Nestled along a narrow winding road off of Iowa’s Rt. 52, near the small town of Decorah and nearly swallowed by the surrounding endless acres of corn and wheat that typify modern industrial farming, sits a tiny respite from the ravages of today’s genetically-refined, fast-growing, fertilizer-and-pesticide-stoked crops. It is a place named, appropriately enough, Heritage Farm, home of the Seed Saver’s Exchange, the largest non-government owned seed bank in the nation.
It seems somewhat counterintuitive: a farm dedicated to collecting rather than growing seeds, but then most everything about Heritage Farm’s measly 890 acres runs contrary to today’s standard agricultural practices. Most people today don’t realize that behind the seeming abundance of food on our shelves is a potentially dangerous lack of variety. Everything from the peppers, tomatoes, and potatoes in the produce section, to the poultry and beef on the butcher shelves, are each developed from one or two high-yielding varieties of those respective vegetables or livestock. While this has allowed for mass production, it has also led to a diminishment of our food sources’ genetic makeup: a vast monoculture that is highly susceptible to disease precisely because it lacks the vigor that comes from genetic diversity. The folks at Seed Savers, however, have made it their responsibility to safeguard this diversity by preserving and distributing to its more than 12,000 (and growing) members the seeds of rare or “heirloom” crop varieties.
Seeds, for all their obvious significance, are all too easily dismissed. We consumers are wholly dependent upon what seeds make, yet we readily disregard and discard (as in spit, cut or throw out) the maker. We have, in effect, become disconnected from the things that give rise to our food. I remember the first time I attempted to plant a vegetable garden up at the country cabin to which my wife and I often retreat each spring and summer. There I was on my hands and knees, staring down in disbelief at the tiny black dots that I’d just tipped into my palm from a seed packet, thinking: “How in the world could these ever become lettuce?” Somehow, the very act of planting those tiny specks into the vast earth only underscored the depth of my remove from the necessary gradualness of growing things.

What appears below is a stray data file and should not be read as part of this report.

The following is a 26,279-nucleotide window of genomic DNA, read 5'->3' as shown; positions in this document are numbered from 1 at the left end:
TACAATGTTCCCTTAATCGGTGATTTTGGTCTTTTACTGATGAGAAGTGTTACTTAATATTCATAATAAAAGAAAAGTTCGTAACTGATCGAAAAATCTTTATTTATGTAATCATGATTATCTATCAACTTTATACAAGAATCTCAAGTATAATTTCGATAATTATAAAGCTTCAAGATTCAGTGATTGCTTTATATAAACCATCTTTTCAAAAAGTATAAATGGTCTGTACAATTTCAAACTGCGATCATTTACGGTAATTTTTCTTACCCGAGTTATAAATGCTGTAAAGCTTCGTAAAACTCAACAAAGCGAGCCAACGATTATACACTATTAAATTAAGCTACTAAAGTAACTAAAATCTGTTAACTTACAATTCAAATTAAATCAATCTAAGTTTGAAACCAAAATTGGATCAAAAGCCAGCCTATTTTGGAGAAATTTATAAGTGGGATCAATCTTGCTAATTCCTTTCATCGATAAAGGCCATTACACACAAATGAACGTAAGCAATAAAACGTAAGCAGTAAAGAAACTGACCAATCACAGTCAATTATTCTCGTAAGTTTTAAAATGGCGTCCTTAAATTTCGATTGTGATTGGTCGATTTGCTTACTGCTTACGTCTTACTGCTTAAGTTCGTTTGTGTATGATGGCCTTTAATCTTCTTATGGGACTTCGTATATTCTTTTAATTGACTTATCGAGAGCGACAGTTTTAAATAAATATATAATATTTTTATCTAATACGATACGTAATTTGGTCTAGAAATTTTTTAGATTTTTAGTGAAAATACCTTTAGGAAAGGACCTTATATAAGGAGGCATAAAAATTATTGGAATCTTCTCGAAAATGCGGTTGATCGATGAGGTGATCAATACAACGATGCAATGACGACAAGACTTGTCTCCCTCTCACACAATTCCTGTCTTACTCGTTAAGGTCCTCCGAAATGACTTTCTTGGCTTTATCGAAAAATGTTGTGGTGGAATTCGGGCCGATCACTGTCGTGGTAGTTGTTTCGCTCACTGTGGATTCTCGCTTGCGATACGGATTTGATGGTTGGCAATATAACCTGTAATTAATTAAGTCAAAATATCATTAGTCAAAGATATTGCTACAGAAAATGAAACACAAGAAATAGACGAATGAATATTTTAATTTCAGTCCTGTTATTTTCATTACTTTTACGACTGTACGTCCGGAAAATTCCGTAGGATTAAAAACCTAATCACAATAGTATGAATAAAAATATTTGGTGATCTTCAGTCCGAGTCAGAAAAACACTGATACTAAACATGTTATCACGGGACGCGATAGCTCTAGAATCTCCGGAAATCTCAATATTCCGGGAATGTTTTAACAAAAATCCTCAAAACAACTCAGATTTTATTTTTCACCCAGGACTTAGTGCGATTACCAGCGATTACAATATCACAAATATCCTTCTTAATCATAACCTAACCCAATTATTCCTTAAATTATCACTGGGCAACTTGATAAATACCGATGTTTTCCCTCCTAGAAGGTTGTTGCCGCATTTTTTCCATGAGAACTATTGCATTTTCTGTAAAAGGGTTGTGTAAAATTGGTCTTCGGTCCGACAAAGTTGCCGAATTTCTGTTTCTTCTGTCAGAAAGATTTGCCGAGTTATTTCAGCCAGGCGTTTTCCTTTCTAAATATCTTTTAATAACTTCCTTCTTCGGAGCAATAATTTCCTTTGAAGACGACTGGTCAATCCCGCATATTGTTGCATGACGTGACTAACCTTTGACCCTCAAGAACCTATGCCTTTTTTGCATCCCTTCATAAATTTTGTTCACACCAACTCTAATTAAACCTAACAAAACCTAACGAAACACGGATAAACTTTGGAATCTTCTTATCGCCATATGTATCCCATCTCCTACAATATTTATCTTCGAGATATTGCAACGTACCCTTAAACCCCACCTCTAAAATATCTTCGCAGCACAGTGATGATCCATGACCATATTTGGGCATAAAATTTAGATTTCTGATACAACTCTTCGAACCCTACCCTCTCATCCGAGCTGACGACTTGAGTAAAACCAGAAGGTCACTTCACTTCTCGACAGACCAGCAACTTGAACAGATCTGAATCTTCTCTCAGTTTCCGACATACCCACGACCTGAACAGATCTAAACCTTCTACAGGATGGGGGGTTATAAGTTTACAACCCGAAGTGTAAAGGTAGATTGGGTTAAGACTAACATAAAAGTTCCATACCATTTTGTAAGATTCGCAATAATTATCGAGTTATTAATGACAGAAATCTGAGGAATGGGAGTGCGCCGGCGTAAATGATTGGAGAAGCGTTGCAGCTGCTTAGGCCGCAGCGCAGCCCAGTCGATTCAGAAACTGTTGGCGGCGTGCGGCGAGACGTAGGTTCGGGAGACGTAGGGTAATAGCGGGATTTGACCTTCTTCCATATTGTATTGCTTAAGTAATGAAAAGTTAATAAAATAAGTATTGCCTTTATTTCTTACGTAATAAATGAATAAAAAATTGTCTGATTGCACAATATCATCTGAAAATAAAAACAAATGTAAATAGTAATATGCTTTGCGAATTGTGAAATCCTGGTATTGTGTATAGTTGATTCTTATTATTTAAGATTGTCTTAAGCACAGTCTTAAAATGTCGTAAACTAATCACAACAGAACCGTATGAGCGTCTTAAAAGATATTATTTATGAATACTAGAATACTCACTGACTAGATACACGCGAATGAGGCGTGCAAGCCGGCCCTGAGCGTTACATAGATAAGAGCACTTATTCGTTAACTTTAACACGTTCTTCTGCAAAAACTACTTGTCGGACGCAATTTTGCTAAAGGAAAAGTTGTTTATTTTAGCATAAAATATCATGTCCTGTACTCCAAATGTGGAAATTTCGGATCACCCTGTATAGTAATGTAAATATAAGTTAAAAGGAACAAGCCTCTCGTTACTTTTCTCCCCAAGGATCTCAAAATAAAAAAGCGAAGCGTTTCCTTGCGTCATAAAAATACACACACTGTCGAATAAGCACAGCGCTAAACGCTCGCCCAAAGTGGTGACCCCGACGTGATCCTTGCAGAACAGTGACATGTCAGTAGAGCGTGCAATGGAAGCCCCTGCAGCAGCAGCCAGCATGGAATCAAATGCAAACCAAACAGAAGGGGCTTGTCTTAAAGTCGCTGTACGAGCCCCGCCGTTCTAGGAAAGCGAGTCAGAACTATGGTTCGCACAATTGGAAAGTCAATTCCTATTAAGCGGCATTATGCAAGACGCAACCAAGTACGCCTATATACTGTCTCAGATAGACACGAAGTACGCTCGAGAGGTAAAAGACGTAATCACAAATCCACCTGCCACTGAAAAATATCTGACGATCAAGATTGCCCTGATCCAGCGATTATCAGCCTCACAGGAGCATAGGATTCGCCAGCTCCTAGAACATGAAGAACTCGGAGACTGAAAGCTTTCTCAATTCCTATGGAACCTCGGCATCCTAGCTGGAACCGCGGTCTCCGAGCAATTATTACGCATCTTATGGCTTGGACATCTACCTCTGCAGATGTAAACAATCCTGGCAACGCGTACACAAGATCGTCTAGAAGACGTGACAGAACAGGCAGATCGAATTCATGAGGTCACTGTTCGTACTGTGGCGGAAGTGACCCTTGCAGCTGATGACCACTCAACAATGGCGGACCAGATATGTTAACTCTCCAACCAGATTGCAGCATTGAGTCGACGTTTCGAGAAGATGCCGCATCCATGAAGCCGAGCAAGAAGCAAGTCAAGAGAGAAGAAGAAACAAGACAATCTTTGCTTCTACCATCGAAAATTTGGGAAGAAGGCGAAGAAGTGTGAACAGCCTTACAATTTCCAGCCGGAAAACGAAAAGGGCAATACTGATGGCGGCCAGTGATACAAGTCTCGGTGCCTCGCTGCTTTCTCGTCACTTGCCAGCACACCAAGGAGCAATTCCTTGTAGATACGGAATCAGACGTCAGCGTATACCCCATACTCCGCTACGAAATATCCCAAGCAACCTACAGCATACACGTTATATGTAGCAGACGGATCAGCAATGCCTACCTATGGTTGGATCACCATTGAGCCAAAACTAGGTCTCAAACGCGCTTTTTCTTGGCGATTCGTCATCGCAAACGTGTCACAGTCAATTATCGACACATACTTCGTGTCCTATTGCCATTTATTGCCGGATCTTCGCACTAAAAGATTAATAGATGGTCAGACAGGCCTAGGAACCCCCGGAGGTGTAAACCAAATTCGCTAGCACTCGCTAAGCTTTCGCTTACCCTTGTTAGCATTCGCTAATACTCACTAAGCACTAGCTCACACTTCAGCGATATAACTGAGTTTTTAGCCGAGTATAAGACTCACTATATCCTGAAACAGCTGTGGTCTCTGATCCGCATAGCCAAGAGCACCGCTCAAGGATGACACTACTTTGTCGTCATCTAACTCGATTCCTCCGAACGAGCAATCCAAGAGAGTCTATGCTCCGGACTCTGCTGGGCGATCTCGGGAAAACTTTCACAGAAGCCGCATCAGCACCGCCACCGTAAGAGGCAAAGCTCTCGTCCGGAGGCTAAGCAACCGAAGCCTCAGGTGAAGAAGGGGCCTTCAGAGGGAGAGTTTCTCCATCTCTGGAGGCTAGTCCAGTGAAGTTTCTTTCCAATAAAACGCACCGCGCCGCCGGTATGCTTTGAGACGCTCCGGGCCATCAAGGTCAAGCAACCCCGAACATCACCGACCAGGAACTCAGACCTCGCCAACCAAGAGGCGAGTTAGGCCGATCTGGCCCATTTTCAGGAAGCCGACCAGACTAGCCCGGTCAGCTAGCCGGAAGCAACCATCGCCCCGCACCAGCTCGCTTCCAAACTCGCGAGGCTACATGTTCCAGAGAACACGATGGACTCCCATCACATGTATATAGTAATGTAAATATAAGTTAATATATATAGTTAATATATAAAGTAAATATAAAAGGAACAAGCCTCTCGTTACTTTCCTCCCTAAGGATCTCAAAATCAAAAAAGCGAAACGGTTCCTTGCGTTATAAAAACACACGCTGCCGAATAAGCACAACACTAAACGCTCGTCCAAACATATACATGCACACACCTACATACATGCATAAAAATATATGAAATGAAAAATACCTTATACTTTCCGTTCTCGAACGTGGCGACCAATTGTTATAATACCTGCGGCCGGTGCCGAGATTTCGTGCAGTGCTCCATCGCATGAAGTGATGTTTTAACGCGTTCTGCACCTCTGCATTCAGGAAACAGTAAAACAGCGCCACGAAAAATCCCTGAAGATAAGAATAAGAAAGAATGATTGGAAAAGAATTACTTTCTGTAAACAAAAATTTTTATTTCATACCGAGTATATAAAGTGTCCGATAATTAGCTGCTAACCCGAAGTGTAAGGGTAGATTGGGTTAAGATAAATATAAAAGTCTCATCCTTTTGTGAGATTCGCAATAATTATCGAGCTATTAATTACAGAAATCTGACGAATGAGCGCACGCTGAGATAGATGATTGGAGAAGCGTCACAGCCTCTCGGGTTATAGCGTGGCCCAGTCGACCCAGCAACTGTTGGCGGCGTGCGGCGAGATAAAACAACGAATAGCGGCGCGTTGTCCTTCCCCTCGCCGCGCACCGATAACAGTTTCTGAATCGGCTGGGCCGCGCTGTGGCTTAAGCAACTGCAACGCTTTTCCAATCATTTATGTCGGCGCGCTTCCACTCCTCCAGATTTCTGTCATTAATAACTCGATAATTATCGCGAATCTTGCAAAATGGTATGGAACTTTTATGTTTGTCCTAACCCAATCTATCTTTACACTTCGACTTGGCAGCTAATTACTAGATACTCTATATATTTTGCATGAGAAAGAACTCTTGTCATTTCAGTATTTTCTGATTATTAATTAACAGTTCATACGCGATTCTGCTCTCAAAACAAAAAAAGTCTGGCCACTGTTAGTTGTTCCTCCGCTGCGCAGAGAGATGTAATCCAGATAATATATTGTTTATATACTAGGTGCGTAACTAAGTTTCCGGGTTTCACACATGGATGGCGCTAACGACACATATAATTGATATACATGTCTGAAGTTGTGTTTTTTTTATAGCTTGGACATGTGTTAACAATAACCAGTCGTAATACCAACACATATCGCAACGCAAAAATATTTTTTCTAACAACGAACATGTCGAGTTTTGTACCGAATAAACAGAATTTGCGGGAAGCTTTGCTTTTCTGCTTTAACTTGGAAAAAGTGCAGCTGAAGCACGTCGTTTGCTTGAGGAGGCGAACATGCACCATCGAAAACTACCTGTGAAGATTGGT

“Slow down,” those mute little seedlings seemed to demand of me. “Start from scratch, as we do, and take more responsibility for what you will eventually take!”
Such thoughts are precisely what motivated Diane Ott Whealy and her husband Kent to start Seed Savers 35 years ago. In 1975, Diane’s terminally ill grandfather, who’d grown up on a nearby farm, bequeathed to her the seedlings of two heirloom varieties: Grandpa Ott’s Morning Glory and the German Pink Tomato, plants that his father had brought with him when he immigrated to America from Bavaria in the late 1800s. Nowadays at Heritage Farm, Grandpa Ott’s deep purple morning glory blossoms grace the entire side of the old red barn overlooking Diane’s private garden. His German Pink tomatoes, meanwhile, are but one of the nearly 4,000 heirloom tomato varieties in Seed Saver Exchange’s ever-growing collection. The Exchange currently keeps the seeds of over 25,000 rare heirloom vegetables stored in its various walk-in coolers, freezers, nurseries and root cellars. Most of these seeds were, like Grandpa Ott’s tomatoes, brought to this country by Exchange member’s ancestors who immigrated from Europe, the Middle East, Asia, Latin and South America. The members donate these inherited seedlings to the Exchange, where they are both stored and propagated for further dissemination among other Exchange members, who have since passed along million or so samples of these rare seeds to gardeners in the U.S. and beyond. In short, Seed Savers has become a huge bank of biodiversity.